Back in 1998 when bull trout were first put on the Endangered Species List, there was a local problem. The popular bull trout fishery in the Hungry Horse Reservoir and South Fork of the Flathead was healthy.
But because of the listing, the fishery was shut down.
Anglers were not happy.
So the U.S. Fish and Wildlife Service and Montana Fish, Wildlife, and Parks got together in 2004 and wrote a plan to allow a heavily regulated, but legal program that would still allow fishing for bulls in the reservoir and river, while conserving the fish.
The rules were pretty simple. Anglers could keep up to two fish per season in the reservoir; in the river, a short season allowed only catch and release of the fish. Fisherman also had to fill out a catch card, which recorded where and when they caught a bull trout.
The same program is in place in Lake Koocanusa near Libby. In that case, bull trout fishing is limited to the reservoir and the limit is one fish per season.
Thirteen years later, the program has been deemed a success.
Biologists estimate there’s between 3,000 and 4,000 adult bull trout in the South Fork system and roughly 10,000 total catchable bulls, said FWP Region 1 fisheries manager Mark Deleray.
Anglers participating in the free catch card program have caught over 14,000 bull trout in Hungry Horse Reservoir and the South Fork Flathead River since 2004. On an annual basis, that’s about 2,000 fish days a year. A fish day is defined as an angler fishing, on average, about four hours.
Since its inception, anglers have kept about 800 fish, or about 60 a year.
“Very few people are actually keeping fish,” noted Wade Fredenberg, a biologist with the U.S. Fish and Wildlife Service. It’s a fish of a lifetime for many fishermen.
Not only are bulls rare compared to other fish, they’re big. The average bull trout in the reservoir is 24 inches and in Koocanusa, 27 inches.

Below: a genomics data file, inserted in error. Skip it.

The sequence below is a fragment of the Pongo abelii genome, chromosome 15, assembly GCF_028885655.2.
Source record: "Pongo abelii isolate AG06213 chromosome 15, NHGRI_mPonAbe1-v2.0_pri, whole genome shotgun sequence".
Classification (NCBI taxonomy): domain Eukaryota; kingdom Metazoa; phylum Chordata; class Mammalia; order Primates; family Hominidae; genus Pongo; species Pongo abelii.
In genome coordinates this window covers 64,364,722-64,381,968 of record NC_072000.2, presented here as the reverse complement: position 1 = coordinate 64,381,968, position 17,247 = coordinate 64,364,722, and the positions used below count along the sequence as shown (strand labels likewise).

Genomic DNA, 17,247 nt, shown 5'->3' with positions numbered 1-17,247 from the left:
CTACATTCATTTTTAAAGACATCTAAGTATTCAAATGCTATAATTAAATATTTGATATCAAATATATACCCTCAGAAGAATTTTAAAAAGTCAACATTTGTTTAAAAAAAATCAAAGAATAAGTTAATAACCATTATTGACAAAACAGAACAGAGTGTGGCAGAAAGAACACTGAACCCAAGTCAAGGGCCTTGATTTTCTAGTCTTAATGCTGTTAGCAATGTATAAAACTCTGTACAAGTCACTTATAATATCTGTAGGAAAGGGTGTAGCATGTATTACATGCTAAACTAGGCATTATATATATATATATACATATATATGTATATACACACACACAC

“That might be the biggest fish of their life,” Fredenberg said.
In the reservoir, anglers generally go after bulls with hardware — spoons and other lures fished deep.
But in the river, fly fishers lob streamers. The season is short in the South Fork and restricted to the mainstem from the opening of trout season in May to July 31.
That’s designed to protect spawning fish. The habitat in the South Fork is superb. Bull trout spawn in the fall in brutally cold streams, where water temperatures hang in the 40s on warm days and stay in the 30s in the winter.
The system has been embraced by most anglers.
“I get quite a few positive comments,” Deleray said. “They (fishermen) want to be legal.”
With tight controls, the season can be adjusted if need be. In Koocanusa, when bull trout numbers dropped, anglers weren’t allowed to keep any fish for a while. Now the limit is back to one.
The program has proven so successful that the agreement between FWP and the Service was renewed for another five years, Deleray and Fredenberg said.
“It’s important for people to have the opportunity to catch and harvest native fish like bull trout when possible,” Deleray said. “It’s a unique experience and it connects anglers to bull trout. If anglers benefit, they are more likely to support conservation efforts for the species.”